Strippers

Texas Upholds $5-Per-Patron Strip Club Tax to Combat 'Social Ills Associated With This Type of Business'

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Jay Phagan/Wikimedia

The Texas Third Court of Appeals has upheld a punitive $5 tax levied on anyone who patronizes a strip club in Texas. Because Texas strip clubs stopped collecting the fee while it faced legal challenges (and some never started), they now face millions of dollars in retroactive payments owed to the state. 

The Texas Entertainment Association (TEA), a strip club industry group, has been fighting the fee—long referred to as the "pole tax"—since it became state law in 2007. After losing a Texas Supreme Court challenge to the fee on First Amendment grounds, the TEA alleged in this case that the state "sexually oriented business fee" violated state free speech protections; unfairly targeted strip clubs but not other forms of adult entertainment; and qualified as an occupation tax so was thereby subject to the state's occupation tax revenue rules. 

But the appeals court rejected all three arguments, ruling that the fee was not an occupation tax, a violation of free speech, or an unfair assault on live nude entertainment specifically. The fee "does not relate to the privilege of operating a nude entertainment business in Texas—it relates only to whether the business provides live nude entertainment while allowing alcohol consumption," the court wrote in its decision. (And if alcohol sales account for a big part of nude entertainment business profits? Too bad.)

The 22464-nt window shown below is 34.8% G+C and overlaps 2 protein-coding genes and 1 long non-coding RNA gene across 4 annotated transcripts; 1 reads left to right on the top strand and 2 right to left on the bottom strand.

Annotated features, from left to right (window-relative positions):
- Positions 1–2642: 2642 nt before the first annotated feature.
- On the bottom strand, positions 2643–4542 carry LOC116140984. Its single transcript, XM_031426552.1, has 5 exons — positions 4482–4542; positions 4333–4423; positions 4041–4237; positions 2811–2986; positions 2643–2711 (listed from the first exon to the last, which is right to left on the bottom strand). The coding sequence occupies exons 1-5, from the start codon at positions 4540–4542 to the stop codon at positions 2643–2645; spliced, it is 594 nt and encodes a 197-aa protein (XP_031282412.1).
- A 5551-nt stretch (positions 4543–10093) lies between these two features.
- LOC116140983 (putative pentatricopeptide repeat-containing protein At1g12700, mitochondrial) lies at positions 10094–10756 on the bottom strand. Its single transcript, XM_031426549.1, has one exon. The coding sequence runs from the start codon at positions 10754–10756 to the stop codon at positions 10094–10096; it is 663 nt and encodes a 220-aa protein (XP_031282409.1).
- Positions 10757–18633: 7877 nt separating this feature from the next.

The court went on to explicitly cite the alleged "secondary effects" and "social harms" brought by adult entertainment venues as a justification for the fee. Funds extorted from strip clubs and their patrons will go to pay for programs for sexual assault victims, under the nonsensical theory that the mere existence of strip clubs drives up rape. Nevermind that there's not a bit of evidence that strip club patrons or employees are either more likely to commit or more likely be the victims of sexual assault than folks in the general population. 

Just in case there was any doubt in anyone's mind about the purpose of this tax on strip clubs, the Third Court of Appeals lays it out nice and clear: "The primary purpose of the sexually-oriented-business tax is not to tax these businesses for the privilege of providing nude entertainment in the presence of alcohol consumption," the court wrote. "Rather, the tax's primary purpose is to discourage this type of business activity altogether while also generating revenue to ameliorate the type of social ills that are associated with this type of business."